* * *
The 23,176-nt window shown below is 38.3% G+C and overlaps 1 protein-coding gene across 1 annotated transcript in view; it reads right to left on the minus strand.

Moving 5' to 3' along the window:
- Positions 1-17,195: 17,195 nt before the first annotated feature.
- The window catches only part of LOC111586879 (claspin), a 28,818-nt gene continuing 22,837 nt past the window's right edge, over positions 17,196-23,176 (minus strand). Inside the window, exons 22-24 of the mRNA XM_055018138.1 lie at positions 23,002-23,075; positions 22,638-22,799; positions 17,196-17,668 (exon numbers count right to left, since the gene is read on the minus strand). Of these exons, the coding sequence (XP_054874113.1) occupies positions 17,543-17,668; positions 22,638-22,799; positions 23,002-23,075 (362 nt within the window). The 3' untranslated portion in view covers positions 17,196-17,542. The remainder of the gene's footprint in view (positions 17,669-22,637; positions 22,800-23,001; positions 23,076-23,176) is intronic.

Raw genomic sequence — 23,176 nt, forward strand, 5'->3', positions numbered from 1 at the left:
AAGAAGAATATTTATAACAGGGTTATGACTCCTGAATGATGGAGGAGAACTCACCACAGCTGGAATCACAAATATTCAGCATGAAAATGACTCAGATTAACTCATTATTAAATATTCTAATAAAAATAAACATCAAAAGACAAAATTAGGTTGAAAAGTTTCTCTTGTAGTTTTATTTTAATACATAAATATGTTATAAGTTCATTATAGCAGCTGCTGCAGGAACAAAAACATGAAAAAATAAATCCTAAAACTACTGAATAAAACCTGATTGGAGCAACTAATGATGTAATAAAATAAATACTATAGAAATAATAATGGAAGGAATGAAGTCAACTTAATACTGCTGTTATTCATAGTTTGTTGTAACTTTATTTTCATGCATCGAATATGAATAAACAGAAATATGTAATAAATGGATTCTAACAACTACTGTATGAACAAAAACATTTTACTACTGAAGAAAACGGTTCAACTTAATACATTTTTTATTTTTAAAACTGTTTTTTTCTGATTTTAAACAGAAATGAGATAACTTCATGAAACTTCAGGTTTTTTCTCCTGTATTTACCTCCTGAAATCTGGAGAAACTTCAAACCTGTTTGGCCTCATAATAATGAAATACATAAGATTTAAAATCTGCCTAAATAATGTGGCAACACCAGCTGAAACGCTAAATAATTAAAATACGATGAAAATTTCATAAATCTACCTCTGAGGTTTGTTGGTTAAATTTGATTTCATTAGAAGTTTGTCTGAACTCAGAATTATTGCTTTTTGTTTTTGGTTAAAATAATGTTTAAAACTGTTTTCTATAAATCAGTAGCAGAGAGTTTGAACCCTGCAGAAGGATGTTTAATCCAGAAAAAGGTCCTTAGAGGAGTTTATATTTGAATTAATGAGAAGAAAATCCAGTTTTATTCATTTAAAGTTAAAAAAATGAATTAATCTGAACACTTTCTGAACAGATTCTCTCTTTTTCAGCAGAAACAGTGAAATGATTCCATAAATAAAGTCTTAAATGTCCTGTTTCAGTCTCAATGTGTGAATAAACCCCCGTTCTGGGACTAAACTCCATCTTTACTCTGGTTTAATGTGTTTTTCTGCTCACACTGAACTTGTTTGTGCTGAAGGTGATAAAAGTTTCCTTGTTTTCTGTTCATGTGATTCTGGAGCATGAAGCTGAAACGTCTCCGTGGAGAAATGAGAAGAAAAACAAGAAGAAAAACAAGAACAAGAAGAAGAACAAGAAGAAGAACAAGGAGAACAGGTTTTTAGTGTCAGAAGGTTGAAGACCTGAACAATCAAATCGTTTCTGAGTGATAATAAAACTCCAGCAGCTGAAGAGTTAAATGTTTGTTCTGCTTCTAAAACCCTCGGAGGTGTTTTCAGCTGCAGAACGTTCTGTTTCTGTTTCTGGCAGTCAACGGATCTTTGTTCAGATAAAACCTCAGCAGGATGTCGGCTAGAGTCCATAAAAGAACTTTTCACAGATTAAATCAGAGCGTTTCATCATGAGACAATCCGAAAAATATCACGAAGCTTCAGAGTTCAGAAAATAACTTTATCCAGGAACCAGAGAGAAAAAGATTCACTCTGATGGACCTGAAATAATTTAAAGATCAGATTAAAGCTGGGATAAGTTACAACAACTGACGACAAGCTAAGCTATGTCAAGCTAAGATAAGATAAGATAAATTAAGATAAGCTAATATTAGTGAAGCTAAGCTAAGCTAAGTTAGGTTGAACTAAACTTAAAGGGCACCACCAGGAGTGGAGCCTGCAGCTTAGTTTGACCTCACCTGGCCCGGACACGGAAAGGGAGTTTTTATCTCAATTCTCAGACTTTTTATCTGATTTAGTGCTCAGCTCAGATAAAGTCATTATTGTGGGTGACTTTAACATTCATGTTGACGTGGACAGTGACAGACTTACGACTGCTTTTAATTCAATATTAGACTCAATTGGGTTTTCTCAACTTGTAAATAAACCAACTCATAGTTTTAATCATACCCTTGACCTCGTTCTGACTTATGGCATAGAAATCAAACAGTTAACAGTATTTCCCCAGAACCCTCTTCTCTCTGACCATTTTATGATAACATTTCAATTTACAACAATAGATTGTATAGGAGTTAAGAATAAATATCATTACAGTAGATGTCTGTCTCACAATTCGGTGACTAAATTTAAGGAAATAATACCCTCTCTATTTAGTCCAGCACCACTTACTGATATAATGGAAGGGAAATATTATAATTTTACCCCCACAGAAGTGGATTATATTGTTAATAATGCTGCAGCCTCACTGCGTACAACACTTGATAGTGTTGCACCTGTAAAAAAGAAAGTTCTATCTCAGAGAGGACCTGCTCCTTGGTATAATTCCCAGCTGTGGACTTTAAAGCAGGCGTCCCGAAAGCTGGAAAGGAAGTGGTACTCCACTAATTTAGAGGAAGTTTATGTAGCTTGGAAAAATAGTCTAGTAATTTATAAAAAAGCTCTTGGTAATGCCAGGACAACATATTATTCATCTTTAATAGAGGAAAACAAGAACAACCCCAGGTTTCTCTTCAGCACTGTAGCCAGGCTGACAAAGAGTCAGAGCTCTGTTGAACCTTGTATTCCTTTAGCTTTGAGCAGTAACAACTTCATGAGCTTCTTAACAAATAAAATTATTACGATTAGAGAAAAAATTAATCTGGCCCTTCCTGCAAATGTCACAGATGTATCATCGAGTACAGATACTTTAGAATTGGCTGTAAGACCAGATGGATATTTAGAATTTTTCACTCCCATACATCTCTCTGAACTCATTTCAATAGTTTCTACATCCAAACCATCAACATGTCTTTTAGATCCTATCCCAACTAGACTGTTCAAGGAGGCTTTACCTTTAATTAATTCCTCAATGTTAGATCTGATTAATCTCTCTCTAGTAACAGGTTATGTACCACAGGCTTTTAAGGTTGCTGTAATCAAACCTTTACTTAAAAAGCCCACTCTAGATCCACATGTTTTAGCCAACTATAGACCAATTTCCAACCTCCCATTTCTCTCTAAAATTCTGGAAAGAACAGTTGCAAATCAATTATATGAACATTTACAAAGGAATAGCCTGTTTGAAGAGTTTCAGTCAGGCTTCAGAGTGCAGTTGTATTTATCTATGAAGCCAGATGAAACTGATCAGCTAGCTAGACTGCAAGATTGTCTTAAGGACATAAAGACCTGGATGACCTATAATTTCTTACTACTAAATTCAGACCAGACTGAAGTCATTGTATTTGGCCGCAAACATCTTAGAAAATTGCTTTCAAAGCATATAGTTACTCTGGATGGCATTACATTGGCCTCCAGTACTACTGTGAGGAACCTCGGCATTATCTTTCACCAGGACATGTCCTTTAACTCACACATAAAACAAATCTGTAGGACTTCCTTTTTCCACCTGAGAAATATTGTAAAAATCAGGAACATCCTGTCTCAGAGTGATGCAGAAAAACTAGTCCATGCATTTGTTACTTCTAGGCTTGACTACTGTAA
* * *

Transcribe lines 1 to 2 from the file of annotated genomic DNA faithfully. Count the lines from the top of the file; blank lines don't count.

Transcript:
The 23,176-nt window shown below is 38.3% G+C and overlaps 1 protein-coding gene across 1 annotated transcript in view; it reads right to left on the minus strand.

Moving 5' to 3' along the window: